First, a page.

76. First-year Goshawk Accipiter gentilis mantling dead rabbit Oryctolagus cuniculus. West Germany (Hansgeorg Arndl)
The Goshawk in Britain 245
numbers of pairs. If we had erred in the opposite direction for those records which were possibly of different pairs in the same county, we could have added only six nesting places and eight pairs of displaying birds to the total.
Records fall naturally into 'areas', often straddling county boundaries. The size and shape of these areas (labelled by code letters A-V, table 1) varied according to the number of sites encompassed, but none was larger than 1,650km2. Within areas, most sites were less than 10km apart (occasionally up to 40km), and no two areas were closer than 80km. Areas were widely distributed over mainland Britain, and only northwest Scot- land provided no records. Although more than 90% of the recoveries of ringed Goshawks were within 40km of their birthplace (see later), there may have been some interchange between adjacent areas. For the most part, however, the separate populations appeared to have arisen inde- pendently of one another.
Since 1965, Goshawk nests have been found in at least 60 different places in 14 areas, and pairs have been seen at a further 34 places, including eight additional areas where breeding has not been proved. Far fewer places, however, were occupied in any one year, and, of 56 different places (including all known 'alternatives' for each place) that were checked in 1979 and 1980, nests were found at only 39 (70%): a poor result for what should be an expanding population. Of the 22 areas, nine were represented over the years by only one known site and only three of these were used for nesting in 1979 and/or 1980. Of the remaining 13 areas, only six have had more than three pairs present in any one year, and only five had more than three pairs in 1979-80. Only in two areas (A and B) can it be said that the numbers have continued to increase over the years. Area D had at least five pairs breeding as long ago as 1973 and now has only two known pairs. Taken together, these various observations imply that the future for Gos- hawks breeding in Britain is far from secure.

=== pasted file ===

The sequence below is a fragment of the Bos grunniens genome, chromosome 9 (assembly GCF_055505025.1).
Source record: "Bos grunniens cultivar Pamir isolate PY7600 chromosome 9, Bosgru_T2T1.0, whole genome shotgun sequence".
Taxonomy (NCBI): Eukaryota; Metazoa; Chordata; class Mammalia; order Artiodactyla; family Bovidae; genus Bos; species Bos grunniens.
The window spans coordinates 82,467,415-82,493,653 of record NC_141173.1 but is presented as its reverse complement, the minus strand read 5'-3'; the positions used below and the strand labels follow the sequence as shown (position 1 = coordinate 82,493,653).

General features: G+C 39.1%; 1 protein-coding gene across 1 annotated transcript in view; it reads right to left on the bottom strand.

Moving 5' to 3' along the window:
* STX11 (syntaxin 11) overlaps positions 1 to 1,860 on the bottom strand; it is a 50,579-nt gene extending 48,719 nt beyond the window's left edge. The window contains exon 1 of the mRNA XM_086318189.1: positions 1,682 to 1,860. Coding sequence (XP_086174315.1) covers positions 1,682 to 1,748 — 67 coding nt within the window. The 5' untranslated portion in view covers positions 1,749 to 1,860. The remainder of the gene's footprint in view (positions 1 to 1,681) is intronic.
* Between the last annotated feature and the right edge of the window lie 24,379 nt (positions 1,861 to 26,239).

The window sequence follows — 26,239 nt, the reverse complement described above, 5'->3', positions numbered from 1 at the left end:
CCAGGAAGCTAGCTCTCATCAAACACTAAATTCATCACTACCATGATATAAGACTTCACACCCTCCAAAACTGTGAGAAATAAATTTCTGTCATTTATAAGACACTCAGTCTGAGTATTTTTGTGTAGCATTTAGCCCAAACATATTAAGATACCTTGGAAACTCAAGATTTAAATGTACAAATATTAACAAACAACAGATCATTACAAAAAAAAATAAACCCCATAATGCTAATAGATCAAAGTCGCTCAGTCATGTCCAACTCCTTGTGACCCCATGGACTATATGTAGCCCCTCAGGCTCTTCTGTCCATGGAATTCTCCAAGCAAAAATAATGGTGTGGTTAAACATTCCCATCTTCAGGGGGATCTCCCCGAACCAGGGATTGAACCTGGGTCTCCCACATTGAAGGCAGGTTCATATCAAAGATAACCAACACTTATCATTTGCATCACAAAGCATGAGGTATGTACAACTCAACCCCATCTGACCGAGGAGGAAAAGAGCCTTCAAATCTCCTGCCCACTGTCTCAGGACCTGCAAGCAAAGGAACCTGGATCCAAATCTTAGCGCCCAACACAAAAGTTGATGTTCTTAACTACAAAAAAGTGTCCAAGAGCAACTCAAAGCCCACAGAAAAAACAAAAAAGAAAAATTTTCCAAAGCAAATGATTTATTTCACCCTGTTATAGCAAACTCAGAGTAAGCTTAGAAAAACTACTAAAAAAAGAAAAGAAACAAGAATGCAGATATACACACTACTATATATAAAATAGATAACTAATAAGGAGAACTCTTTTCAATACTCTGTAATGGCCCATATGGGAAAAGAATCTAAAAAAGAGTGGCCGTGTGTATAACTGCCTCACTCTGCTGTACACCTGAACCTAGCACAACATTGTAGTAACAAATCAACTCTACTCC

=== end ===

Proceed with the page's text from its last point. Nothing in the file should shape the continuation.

It is unlikely that we have been informed of every nest found or pair displaying, so the figures we give are minimum values. In all but one of the areas where Goshawks have been proved to breed, however, their presence has been recorded independently by people with different interests. For example, records of birds killed have come from every area where more than one pair has been known to breed, mostly from people different from those who found the nests. We therefore find it hard to believe that there are large, as yet undiscovered, populations of Goshawks breeding in remote parts of Britain. All the evidence indicates the contrary: that as soon as Goshawks become established, they are all-too-obvious to birdwatchers as they display, and to foresters and gamekeepers if they nest and rear young.
Origins Goshawks currently breeding in Britain are apparently not derived from Continental immigrants, but rather from birds which have escaped from falconers or been deliberately released. Both the geographical distribution and the timing of first breeding records are more consistent with the distribution of falconry activities and known releases than with natural colonisation (Kenward et al. in press). The Goshawks now breeding in
246 The Goshawk in Britain
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Britain became established at a time when those in the Netherlands and other nearby parts of Europe were much reduced from pesticide poisoning. As Goshawks had not colonised Britain in the previous 70 years, they would have been even less likely to do so then. Moreover, most established populations are in western, rather than eastern, districts of Britain, farthest from Continental sources.
Goshawks have been released at least in areas B, E, H, M, N, Q and T, and in three of these areas breeding records followed within two years of the releases. Falconers are known to have lost birds in areas C, D, F, L and T and at leas